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What if failure was an essential part of the creative process?

How do you respond to failure? Are you one of those lucky people who believe the mantra “there’s no failure, only feedback“, or does the fear of failure stop you from doing things?

What if failure was an important part of being creative? What if it was actually a signal we were on the right track?

As I mentioned in my last blog post, I’ve recently discovered that I can actually draw and paint after many years of believing I was terrible. But in picking up my paintbrush and giving it a go, I’ve not only learnt about painting, but it’s also taught me a huge amount about the creative process.

Over the last 6 months, I’ve painted a picture of each of the places we visited on our travels – and loved it! I’ve loved getting lost in creating something and seeing what emerges. However when I say I loved it – I didn’t love every minute of it. I’ve noticed that in the process of creation there always seems to be a turning point. A point where I want to give up. A point where I want to rip up the painting and start again. A point where it just doesn’t look as good as I thought it was going to look… it doesn’t fit the image in my head!

Then, maybe after a few days away, sometimes after a couple of months, I’ve picked up my brushes again and kept on going, seeing if I can do something with it. Tweaking to start with, eventually getting lost again in the creative project. I’ve also found that after the turning point, what comes out is actually much better and more connected to me than I’d imagined in the first place. 

It took me a few paintings to realise this. In fact, I think my picture of the California coastline where the insight hit me. The painting just wasn’t coming together. It’s ok, but it wasn’t what I wanted. I’d left white in the wrong place (important in watercolour as the only white you have is the paper you’re working with). The colours didn’t feel like they were working with one another. The cliffs weren’t coming off the page enough… You get the idea – it just wasn’t working!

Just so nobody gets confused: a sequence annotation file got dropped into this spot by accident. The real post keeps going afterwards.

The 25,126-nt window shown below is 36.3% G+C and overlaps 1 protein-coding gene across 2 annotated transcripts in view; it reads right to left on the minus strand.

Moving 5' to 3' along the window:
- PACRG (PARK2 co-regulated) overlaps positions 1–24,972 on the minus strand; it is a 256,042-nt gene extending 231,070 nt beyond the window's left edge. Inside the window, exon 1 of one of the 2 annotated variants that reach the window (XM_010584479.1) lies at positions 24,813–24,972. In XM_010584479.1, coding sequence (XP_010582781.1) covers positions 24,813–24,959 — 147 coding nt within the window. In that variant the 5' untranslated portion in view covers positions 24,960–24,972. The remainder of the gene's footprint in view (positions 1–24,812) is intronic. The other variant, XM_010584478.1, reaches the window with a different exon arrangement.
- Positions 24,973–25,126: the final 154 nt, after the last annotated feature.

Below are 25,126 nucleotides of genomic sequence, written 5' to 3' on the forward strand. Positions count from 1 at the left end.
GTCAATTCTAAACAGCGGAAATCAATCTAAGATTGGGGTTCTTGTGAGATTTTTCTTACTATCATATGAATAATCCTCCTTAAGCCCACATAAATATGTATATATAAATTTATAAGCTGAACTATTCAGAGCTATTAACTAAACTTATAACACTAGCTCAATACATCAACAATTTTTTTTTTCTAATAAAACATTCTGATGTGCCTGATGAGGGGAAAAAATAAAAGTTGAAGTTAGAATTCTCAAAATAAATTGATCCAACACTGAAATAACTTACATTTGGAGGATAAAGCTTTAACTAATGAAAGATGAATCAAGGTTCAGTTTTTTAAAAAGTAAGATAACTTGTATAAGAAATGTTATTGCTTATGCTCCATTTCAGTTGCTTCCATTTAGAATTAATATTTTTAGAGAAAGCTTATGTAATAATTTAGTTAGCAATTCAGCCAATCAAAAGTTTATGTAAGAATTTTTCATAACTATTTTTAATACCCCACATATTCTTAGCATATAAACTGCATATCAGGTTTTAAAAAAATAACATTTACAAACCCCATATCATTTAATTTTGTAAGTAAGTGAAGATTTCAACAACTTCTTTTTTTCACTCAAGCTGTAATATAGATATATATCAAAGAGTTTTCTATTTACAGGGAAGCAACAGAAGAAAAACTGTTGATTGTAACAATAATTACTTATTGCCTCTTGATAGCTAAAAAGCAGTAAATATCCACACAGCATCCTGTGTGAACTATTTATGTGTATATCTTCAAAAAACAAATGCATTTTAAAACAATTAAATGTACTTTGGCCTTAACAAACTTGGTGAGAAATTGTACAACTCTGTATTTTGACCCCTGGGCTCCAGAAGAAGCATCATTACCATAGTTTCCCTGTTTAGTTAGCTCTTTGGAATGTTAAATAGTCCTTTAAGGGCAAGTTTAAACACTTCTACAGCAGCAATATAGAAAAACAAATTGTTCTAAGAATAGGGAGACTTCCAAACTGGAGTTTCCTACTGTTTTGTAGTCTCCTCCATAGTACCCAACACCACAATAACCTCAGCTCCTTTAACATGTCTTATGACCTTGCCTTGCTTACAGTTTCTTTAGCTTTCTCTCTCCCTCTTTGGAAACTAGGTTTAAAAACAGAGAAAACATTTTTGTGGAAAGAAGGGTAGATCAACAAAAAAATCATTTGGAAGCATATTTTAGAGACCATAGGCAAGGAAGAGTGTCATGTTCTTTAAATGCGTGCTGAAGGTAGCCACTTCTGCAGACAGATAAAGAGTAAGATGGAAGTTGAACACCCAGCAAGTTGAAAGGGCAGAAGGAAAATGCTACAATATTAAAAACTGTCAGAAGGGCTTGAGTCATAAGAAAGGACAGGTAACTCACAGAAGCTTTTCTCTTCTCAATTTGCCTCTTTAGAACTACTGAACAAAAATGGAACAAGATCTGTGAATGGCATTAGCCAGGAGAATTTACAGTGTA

A part-painted picture of the california coastline.
This is where I nearly gave up – it just didn’t seem to be coming together!

I was saying all sorts of things to myself in my head. “This scene was too difficult for me at such an early stage in painting.” “It would be better to quite than to invest any more time in it.” “It isn’t going to work anyway.” At one point I felt like tearing it out of the book and throwing it away, but fortunately, I connected back in with what these paintings were for – they were for me to learn and grow, to develop my skills and to capture an imperfect record of our trip. So I put it to one side and left it.

In that rest period, my thoughts came back to it and I realised that this had happened before at some stage in every one of my paintings. There had been a point where I’d got so caught up in wanting it to looking amazing and looking like the perfect image (the photograph, or the image in my head), that I’d stopped being open to the creativity coming through me. In some sense, the two were fighting each other. The creative version, coming through me versus the perfect picture that inspired me to start with.